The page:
California Sea Grant recently submitted a final independent scientific evaluation of the Ocean Resources Enhancement and Hatchery Program (OREHP) to the California Department of Fish and Wildlife (CDFW). The evaluation team concluded that the OREHP has made groundbreaking progress in developing hatchery-rearing and enhancement practices and systems for marine species. However, it has not substantially increased the abundance of White Seabass, with a less than one percent contribution to the wild White Seabass fishery over the last 30 years. Continue reading
California halibut may be found statewide in sandy and sand-mud environments. They have been found at depths of up to 300 ft., but are most abundant in waters less than 60 ft. deep. At times they are especially abundant in Continue reading
The California Department of Fish and Wildlife (CDFW) has monitored the recreational Pacific halibut catch to ensure it does not exceed the federally set annual quota since 2015. Active catch tracking during the season allows CDFW to manage the fishery in a timely and responsive way, and keep the catch within the quota.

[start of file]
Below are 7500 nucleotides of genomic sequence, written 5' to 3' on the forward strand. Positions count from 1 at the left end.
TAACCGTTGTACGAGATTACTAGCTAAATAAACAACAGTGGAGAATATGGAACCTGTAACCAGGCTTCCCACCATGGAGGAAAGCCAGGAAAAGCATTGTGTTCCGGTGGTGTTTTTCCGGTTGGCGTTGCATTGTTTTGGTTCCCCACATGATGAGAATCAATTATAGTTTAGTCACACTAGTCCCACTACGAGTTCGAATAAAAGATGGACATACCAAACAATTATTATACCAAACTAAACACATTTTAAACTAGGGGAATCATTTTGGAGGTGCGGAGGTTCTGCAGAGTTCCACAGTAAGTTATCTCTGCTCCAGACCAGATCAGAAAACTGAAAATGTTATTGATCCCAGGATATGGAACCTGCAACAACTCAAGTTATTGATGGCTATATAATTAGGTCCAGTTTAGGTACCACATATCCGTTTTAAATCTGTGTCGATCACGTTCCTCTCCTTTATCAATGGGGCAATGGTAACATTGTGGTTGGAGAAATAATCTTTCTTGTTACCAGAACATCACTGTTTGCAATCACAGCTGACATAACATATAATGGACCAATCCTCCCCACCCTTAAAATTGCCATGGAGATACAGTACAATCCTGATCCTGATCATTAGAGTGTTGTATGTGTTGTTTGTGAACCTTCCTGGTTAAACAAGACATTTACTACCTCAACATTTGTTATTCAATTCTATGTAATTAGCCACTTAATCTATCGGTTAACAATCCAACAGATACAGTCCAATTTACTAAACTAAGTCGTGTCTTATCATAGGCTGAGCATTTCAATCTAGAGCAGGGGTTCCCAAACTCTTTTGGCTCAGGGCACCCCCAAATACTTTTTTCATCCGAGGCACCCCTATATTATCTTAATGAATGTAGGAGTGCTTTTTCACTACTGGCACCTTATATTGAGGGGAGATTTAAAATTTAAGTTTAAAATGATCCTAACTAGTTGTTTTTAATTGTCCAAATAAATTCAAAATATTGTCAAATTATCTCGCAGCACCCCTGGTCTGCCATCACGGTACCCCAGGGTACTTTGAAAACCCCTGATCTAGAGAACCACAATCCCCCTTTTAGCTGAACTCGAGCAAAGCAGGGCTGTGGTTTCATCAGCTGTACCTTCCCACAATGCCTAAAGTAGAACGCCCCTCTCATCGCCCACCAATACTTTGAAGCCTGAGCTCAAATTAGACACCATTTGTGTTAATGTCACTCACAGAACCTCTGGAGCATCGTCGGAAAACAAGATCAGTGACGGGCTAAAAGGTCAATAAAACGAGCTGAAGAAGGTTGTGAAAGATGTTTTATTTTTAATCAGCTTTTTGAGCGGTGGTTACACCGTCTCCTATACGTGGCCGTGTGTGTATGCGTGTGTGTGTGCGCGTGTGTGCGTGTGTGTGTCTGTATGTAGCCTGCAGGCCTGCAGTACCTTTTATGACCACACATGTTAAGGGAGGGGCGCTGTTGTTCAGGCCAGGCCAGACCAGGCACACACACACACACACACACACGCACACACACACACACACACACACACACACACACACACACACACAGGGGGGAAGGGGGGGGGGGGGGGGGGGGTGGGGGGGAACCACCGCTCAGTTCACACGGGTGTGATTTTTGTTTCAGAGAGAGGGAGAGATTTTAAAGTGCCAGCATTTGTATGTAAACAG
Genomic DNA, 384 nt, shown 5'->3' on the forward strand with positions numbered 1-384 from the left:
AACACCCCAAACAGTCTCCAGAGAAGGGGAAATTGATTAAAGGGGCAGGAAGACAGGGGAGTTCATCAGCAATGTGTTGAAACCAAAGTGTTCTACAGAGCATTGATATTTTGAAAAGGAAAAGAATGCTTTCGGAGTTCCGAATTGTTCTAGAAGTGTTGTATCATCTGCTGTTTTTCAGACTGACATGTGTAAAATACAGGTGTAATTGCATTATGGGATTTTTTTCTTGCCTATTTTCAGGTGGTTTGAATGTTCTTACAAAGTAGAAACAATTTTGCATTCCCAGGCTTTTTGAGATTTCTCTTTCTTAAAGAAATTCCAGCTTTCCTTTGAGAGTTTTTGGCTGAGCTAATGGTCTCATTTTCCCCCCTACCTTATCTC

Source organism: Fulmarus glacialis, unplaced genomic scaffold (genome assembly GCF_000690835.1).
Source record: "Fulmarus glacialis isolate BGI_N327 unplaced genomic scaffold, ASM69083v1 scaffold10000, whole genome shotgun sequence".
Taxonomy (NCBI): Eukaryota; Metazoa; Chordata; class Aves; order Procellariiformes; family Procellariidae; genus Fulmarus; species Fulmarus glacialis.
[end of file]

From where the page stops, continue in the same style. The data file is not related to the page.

The process for 2016 is the same one CDFW used to successfully track the fishery in 2015. CDFW tracks the catch using a combination of catch projections and catch estimates, and coordinates weekly with the National Marine Fisheries Service (NMFS), the International Pacific Halibut Commission (IPHC), and the Pacific Fishery Management Council (PFMC) regarding progress towards the quota. If catch projections indicate the quota may be exceeded, NMFS has the authority to close the fishery early. Continue reading
The Pacific halibut ranges from Santa Rosa Island northward off California, but most are found north of Fort Bragg. They may be found from 20 to 3,600 ft. depths, and prefer deep, sandy bottom environments. Continue reading
After an active summer, the last day of recreational Pacific halibut fishing will be Wednesday, August 12, 2015. The season will be closed for the remainder of the year. Excellent weather during July and early August and a successful catch rate contributed to the early closure of the fishery by the International Pacific Halibut Commission and the National Marine Fisheries Service following consultation with CDFW.
This was the first year of a newly designed Pacific halibut season structure that provided for set open and closed periods of fishing. The short breaks between open periods were anticipated to spread fishing opportunity from May through October (the entirety of the previous season) without exceeding the quota. Continue reading